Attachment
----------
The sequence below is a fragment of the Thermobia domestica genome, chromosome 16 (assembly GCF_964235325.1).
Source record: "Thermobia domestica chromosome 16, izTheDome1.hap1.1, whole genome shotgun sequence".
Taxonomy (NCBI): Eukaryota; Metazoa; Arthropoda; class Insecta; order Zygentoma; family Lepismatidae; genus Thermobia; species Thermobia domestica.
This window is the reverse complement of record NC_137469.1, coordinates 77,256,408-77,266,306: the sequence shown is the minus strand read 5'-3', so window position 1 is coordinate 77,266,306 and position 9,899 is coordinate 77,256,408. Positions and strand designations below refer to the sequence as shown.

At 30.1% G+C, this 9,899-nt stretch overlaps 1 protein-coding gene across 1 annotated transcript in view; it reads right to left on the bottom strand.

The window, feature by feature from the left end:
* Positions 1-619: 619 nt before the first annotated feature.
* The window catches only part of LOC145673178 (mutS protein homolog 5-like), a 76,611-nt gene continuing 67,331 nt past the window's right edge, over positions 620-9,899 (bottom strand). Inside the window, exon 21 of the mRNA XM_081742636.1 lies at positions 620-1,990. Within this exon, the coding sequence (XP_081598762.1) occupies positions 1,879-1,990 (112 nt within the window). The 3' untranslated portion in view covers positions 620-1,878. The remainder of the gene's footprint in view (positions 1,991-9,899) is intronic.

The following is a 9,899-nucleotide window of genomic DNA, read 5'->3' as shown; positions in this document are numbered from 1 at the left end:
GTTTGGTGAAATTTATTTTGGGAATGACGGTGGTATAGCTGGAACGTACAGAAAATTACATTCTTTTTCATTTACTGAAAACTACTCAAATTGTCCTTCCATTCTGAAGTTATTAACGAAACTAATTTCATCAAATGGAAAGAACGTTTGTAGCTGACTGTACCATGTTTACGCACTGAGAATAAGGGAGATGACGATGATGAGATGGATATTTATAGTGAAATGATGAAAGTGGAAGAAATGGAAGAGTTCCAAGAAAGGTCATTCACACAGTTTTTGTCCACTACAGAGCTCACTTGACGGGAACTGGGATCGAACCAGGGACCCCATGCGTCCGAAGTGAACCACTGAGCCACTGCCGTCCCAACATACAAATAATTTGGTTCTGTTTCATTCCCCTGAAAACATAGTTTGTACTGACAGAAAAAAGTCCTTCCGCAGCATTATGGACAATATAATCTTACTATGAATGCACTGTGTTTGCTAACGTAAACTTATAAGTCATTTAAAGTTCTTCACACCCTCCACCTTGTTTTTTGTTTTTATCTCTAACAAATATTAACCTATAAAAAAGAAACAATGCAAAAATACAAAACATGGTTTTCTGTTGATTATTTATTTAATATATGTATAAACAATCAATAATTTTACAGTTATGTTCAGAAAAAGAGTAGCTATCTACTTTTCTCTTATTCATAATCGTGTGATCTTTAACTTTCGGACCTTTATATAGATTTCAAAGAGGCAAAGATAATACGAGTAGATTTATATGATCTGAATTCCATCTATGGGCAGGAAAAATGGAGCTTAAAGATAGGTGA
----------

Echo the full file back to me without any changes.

The sequence below is a fragment of the Thermobia domestica genome, chromosome 16 (assembly GCF_964235325.1).
Source record: "Thermobia domestica chromosome 16, izTheDome1.hap1.1, whole genome shotgun sequence".
Taxonomy (NCBI): Eukaryota; Metazoa; Arthropoda; class Insecta; order Zygentoma; family Lepismatidae; genus Thermobia; species Thermobia domestica.
This window is the reverse complement of record NC_137469.1, coordinates 77,256,408-77,266,306: the sequence shown is the minus strand read 5'-3', so window position 1 is coordinate 77,266,306 and position 9,899 is coordinate 77,256,408. Positions and strand designations below refer to the sequence as shown.

At 30.1% G+C, this 9,899-nt stretch overlaps 1 protein-coding gene across 1 annotated transcript in view; it reads right to left on the bottom strand.

The window, feature by feature from the left end:
* Positions 1-619: 619 nt before the first annotated feature.
* The window catches only part of LOC145673178 (mutS protein homolog 5-like), a 76,611-nt gene continuing 67,331 nt past the window's right edge, over positions 620-9,899 (bottom strand). Inside the window, exon 21 of the mRNA XM_081742636.1 lies at positions 620-1,990. Within this exon, the coding sequence (XP_081598762.1) occupies positions 1,879-1,990 (112 nt within the window). The 3' untranslated portion in view covers positions 620-1,878. The remainder of the gene's footprint in view (positions 1,991-9,899) is intronic.

The following is a 9,899-nucleotide window of genomic DNA, read 5'->3' as shown; positions in this document are numbered from 1 at the left end:
GTTTGGTGAAATTTATTTTGGGAATGACGGTGGTATAGCTGGAACGTACAGAAAATTACATTCTTTTTCATTTACTGAAAACTACTCAAATTGTCCTTCCATTCTGAAGTTATTAACGAAACTAATTTCATCAAATGGAAAGAACGTTTGTAGCTGACTGTACCATGTTTACGCACTGAGAATAAGGGAGATGACGATGATGAGATGGATATTTATAGTGAAATGATGAAAGTGGAAGAAATGGAAGAGTTCCAAGAAAGGTCATTCACACAGTTTTTGTCCACTACAGAGCTCACTTGACGGGAACTGGGATCGAACCAGGGACCCCATGCGTCCGAAGTGAACCACTGAGCCACTGCCGTCCCAACATACAAATAATTTGGTTCTGTTTCATTCCCCTGAAAACATAGTTTGTACTGACAGAAAAAAGTCCTTCCGCAGCATTATGGACAATATAATCTTACTATGAATGCACTGTGTTTGCTAACGTAAACTTATAAGTCATTTAAAGTTCTTCACACCCTCCACCTTGTTTTTTGTTTTTATCTCTAACAAATATTAACCTATAAAAAAGAAACAATGCAAAAATACAAAACATGGTTTTCTGTTGATTATTTATTTAATATATGTATAAACAATCAATAATTTTACAGTTATGTTCAGAAAAAGAGTAGCTATCTACTTTTCTCTTATTCATAATCGTGTGATCTTTAACTTTCGGACCTTTATATAGATTTCAAAGAGGCAAAGATAATACGAGTAGATTTATATGATCTGAATTCCATCTATGGGCAGGAAAAATGGAGCTTAAAGATAGGTGA